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Re-election and By-election in 2005 Hinder Ruling Circles’ Push for Reformation Bill on the Private Educational Law

Re-election and By-election in 2005 Hinder Ruling Circles’ Push for Reformation Bill on the Private Educational Law

Posted December. 30, 2004 22:28,   


Among the four reform bills including issue of the national security law and the three regarding “Korean Style New Deal,” three or four bills including those on the National Security Law, Private School Law, and the New Deal are highly likely to be dealt with in the National Assembly next year. The followings are projections on the fate of these bills in 2005.

Revision or Abolition of the National Security Law-

Predictions are that the National Security Law will continue to be a major point of contention in the political circles in 2005 if hard-liners in the Uri Party and Democratic Labor Party continue to voice their arguments for the abolition of the law.

Particularly, there is a sense of consensus within the ruling circles that a rapid resolution of the issue would provide a ground for their efforts to “resuscitate the economy.” Chances are high, therefore, that the Uri Party will convene a special session of the National Assembly starting in early January 2005, and seek the introduction of a bill on abolition of the National Security Law and a complementary bill on the Criminal Law again in the Legislation and Judiciary Committee of the Assembly.

If that happens, the Uri Party’s efforts for repeal of the National Security Law are expected to be intense as never before due to the expected synergistic effect of its potential sense of frustration that it lost to the Grand National Party (GNP) and disappointment caused by failing to accomplish its goal of “abolishment of the law within 2004. In addition, the civil groups’ pressure for the repeal of the law is likely to serve as a heavy burden on the ruling circles’ shoulder.

The crux of the matter is whether the GNP will respond to the Uri Party’s convention of the National Assembly. There is much likelihood that the GNP will refuse to come to the session, saying, “The issue involving the National Security Law is not urgent and lacks justification for a convention of the special assembly session.” In this case, it remains to be seen whether the Uri Party and the Democratic Labor Party will be able to call an “incomplete session of the National Assembly” without the GNP members.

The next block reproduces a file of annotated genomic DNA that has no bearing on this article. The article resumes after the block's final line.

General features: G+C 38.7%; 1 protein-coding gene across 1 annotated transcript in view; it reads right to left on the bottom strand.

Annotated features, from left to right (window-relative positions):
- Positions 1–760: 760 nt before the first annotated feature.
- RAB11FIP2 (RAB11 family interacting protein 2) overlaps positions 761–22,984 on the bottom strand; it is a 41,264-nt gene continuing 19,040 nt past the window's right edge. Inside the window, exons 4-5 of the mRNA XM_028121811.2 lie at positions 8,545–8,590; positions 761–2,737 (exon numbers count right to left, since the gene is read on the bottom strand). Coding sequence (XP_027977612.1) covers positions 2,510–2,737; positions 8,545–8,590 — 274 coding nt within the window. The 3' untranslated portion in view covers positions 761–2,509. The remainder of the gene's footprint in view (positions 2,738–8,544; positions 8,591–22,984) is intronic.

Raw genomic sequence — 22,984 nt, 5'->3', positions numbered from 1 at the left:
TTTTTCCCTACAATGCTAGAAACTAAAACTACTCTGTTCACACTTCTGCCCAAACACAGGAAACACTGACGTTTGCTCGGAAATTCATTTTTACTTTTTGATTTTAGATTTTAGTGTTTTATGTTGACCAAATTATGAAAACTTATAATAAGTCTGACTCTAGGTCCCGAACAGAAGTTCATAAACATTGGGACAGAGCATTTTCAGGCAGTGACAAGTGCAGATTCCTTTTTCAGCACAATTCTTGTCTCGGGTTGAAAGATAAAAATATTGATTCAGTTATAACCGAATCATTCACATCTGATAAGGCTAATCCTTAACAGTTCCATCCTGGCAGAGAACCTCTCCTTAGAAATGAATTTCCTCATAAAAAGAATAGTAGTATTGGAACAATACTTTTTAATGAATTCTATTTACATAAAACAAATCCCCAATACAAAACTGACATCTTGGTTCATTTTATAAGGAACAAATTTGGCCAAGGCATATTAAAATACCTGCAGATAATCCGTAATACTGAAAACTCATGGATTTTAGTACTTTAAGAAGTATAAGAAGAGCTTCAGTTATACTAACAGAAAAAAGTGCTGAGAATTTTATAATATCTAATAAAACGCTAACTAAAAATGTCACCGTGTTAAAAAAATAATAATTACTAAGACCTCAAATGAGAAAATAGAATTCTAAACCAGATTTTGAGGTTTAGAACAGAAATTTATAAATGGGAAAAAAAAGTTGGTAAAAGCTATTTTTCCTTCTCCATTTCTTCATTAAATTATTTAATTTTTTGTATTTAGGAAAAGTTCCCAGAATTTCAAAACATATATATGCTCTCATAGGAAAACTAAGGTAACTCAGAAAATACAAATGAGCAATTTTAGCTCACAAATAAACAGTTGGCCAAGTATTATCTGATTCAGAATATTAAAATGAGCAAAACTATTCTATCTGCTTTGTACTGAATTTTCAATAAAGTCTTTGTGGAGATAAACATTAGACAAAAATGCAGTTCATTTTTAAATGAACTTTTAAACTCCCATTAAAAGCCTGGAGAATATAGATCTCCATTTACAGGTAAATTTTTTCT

Furthermore, even if the GNP agrees to attend the special session, serious conflict between the ruling and opposition parties will be unavoidable. That is because there’s not much room for the two parties in finding a middle ground because they failed to make an agreement even after discussing introducing “an alternative legislation” in the middle of the law’s “revision” and “abolition.”

Reformation Bill on the Private School Law-

The ruling and opposition parties appear to not be able to resolve the issue even in early next year, as it is closely related with the interest of private educational foundations.

For its part, the Uri Party will feel it a burden that it cannot separate the issue from the re-elections and by-elections in April 2005. Organized oppositions from private educational foundations nationwide are expected if the party keeps pushing for its controversial claims such as “introducing a system to hire some personnel outside private schools as directors” when elections close in. In the meantime, however, the Uri Party should bear criticism from its existent supporters for “lacking a will for reform” if it steps back.

The GNP predicts that maintenance of the existing law will not greatly affect its outcome in the upcoming re-elections and by-elections.

A Bill on Korean-style New Deal-

The government intends to press for a “Korean-style New Deal,” centering on national policy projects by tapping into the pension and funds from 2005. The basic law on fund management, National Pension Law, and the Private Investment Law are closely correlated with the financing that will be core of this plan.

Therefore, the government and ruling party will predictably pressure the Grand National Party incessantly to “not hinder their policy to revive the economy” starting in early next year unless the bill doesn’t pass within 2004.

The ruling and opposition parties may find a middle ground with ease since the GNP, at present, is for the passage of the bill as long as its conditions, accurate employment of pension and fund, and their political neutrality are satisfied.

Myoung-Gun Lee gun43@donga.com